Currently, the best place to deliver fast ROI is in operational applications of AI that use intelligent RPA technology to automate burdensome administrative processes, such as claim status checks or 403(b) management. These are proven solutions that can improve a hospital’s bottom line while also improving employee efficiency.

5. Deploying at scale

To fully realize the benefits of artificial intelligence, organizations need to deploy artificial intelligence at scale throughout the enterprise. This is easier said than done. As health systems rush to implement new technologies and automate more workflows, the potential for siloed solutions, competing priorities, and problems with maintenance and governance all arise, threatening AI’s success.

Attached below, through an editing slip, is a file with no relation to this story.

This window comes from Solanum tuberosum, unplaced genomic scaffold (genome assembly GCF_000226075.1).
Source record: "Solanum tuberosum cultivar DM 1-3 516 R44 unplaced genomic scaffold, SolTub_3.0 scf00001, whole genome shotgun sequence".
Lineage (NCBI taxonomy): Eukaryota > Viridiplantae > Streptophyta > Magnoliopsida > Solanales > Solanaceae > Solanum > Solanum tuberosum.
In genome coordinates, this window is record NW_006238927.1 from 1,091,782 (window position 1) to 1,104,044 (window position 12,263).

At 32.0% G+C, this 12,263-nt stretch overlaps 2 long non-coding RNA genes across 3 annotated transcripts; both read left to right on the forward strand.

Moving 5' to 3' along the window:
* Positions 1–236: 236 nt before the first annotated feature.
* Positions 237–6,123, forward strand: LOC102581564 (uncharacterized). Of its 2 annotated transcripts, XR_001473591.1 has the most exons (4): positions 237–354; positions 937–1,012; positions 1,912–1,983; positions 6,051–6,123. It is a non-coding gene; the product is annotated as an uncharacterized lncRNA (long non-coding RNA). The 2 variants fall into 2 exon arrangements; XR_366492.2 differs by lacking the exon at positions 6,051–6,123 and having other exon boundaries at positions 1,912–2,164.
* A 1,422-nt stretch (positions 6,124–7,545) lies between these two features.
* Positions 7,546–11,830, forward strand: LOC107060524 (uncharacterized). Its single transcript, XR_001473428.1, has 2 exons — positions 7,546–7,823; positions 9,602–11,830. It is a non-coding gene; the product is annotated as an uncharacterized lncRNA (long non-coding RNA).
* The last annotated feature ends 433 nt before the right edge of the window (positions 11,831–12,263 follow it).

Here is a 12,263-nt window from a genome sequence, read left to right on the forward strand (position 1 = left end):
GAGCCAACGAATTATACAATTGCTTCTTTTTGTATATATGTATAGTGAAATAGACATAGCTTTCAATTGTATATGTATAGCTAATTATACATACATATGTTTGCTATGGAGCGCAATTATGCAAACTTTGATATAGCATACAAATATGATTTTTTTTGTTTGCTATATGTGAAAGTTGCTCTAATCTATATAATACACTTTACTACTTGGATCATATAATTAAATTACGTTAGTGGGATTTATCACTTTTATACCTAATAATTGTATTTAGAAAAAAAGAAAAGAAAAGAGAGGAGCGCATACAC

Health systems need to start by planning for scale, creating an enterprise strategy and centralized governance system to oversee all AI projects. This will help manage resources by deploying people and dollars appropriately, and protect today’s quick-fix solutions from impeding tomorrow’s vision of an AI network working throughout the hospital.

By choosing AI as a Service (AIaaS), health systems can overcome these challenges and reap the benefits of AI sooner, propelling their organization into the future and becoming a leader in care.

AIaaS is quickly becoming the preferred method for purchasing and developing AI solutions. A healthcare-only AI as a Service provider understands the challenges of AI and helps healthcare leaders address them to ensure success at their organization. By choosing AIaaS, you get a partner who has the experience to successfully deploy and scale AI.

The future is coming. Artificial intelligence and automation are changing our hospitals and our workplaces. Is your health system ready? To learn more about how AI can be deployed throughout the enterprise to transform operations, visit the AI-Powered Hospital and see what AI can do for you.